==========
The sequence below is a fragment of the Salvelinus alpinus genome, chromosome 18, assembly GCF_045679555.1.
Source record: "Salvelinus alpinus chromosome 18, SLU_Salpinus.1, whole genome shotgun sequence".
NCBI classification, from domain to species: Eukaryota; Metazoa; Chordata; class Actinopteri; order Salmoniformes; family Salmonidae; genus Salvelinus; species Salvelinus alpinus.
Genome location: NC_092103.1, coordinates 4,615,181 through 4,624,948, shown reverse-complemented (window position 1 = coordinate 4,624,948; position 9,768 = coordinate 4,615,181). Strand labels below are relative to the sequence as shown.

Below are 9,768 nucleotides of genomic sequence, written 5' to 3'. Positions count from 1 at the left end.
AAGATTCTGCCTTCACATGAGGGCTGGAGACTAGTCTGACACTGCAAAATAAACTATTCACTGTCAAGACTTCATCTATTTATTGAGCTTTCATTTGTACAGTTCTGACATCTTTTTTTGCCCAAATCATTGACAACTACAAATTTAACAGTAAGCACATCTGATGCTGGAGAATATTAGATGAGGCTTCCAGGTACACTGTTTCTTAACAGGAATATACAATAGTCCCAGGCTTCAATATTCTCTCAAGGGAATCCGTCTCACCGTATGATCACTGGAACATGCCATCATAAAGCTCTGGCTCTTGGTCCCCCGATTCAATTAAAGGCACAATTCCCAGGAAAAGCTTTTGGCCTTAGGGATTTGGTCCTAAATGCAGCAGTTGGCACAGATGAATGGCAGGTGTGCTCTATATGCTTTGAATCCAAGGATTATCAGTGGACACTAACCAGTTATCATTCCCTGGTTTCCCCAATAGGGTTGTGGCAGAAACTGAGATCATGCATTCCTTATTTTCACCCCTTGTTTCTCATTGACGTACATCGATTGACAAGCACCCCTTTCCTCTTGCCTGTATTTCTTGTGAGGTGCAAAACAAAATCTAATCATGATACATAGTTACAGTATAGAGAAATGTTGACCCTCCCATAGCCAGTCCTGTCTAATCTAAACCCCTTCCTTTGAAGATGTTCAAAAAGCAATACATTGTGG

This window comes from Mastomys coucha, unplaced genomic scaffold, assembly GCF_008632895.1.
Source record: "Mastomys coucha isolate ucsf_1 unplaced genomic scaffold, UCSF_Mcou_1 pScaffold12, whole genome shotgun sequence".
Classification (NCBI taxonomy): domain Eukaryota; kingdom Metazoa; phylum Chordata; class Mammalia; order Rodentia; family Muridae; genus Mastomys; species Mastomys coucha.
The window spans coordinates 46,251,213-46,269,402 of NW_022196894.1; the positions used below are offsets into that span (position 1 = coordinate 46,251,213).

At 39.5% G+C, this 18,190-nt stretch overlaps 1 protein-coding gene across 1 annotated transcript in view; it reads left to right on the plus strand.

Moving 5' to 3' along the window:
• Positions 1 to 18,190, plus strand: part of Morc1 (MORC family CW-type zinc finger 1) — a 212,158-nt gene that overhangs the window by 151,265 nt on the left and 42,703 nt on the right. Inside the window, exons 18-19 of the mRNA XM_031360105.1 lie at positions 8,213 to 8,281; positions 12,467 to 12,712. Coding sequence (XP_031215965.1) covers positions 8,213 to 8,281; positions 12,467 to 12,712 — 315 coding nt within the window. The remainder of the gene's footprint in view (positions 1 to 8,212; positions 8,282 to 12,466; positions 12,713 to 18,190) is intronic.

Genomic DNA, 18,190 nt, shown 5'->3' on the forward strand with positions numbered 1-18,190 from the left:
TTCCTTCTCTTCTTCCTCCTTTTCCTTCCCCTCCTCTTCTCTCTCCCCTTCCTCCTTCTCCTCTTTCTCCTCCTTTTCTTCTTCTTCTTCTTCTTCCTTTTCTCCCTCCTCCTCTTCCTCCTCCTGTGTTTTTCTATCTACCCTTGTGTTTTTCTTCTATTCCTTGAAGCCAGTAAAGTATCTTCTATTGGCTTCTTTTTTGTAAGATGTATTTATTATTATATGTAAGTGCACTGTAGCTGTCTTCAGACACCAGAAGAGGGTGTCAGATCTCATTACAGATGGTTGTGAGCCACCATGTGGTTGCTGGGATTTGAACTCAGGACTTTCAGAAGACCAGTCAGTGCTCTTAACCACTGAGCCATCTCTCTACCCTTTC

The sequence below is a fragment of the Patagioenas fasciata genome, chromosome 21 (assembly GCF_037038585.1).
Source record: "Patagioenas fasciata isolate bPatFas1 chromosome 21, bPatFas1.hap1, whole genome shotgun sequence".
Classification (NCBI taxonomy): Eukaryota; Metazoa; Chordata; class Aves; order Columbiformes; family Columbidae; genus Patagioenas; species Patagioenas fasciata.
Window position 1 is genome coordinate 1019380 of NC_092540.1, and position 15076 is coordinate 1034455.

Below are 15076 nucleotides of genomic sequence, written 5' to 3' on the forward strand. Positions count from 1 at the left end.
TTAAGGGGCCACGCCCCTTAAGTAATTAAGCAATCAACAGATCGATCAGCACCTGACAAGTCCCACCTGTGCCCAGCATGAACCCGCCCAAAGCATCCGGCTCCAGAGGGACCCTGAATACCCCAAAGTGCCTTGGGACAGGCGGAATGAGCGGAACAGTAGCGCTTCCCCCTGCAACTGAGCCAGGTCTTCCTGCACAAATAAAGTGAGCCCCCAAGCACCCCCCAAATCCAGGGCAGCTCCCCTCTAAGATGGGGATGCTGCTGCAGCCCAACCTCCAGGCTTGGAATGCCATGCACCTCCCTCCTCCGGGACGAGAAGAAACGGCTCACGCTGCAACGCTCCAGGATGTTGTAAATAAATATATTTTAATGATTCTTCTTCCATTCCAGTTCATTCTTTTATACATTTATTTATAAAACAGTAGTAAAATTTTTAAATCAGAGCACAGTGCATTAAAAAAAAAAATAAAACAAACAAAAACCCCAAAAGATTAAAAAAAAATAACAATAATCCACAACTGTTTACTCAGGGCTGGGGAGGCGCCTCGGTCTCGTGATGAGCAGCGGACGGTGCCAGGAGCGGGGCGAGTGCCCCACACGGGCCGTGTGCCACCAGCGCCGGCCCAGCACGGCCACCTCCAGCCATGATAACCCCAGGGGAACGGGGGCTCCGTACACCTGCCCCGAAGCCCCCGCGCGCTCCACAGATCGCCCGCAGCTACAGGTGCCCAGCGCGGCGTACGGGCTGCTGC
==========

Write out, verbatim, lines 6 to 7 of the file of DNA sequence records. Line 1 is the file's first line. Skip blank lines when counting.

AAGATTCTGCCTTCACATGAGGGCTGGAGACTAGTCTGACACTGCAAAATAAACTATTCACTGTCAAGACTTCATCTATTTATTGAGCTTTCATTTGTACAGTTCTGACATCTTTTTTTGCCCAAATCATTGACAACTACAAATTTAACAGTAAGCACATCTGATGCTGGAGAATATTAGATGAGGCTTCCAGGTACACTGTTTCTTAACAGGAATATACAATAGTCCCAGGCTTCAATATTCTCTCAAGGGAATCCGTCTCACCGTATGATCACTGGAACATGCCATCATAAAGCTCTGGCTCTTGGTCCCCCGATTCAATTAAAGGCACAATTCCCAGGAAAAGCTTTTGGCCTTAGGGATTTGGTCCTAAATGCAGCAGTTGGCACAGATGAATGGCAGGTGTGCTCTATATGCTTTGAATCCAAGGATTATCAGTGGACACTAACCAGTTATCATTCCCTGGTTTCCCCAATAGGGTTGTGGCAGAAACTGAGATCATGCATTCCTTATTTTCACCCCTTGTTTCTCATTGACGTACATCGATTGACAAGCACCCCTTTCCTCTTGCCTGTATTTCTTGTGAGGTGCAAAACAAAATCTAATCATGATACATAGTTACAGTATAGAGAAATGTTGACCCTCCCATAGCCAGTCCTGTCTAATCTAAACCCCTTCCTTTGAAGATGTTCAAAAAGCAATACATTGTGG

This window comes from Mastomys coucha, unplaced genomic scaffold, assembly GCF_008632895.1.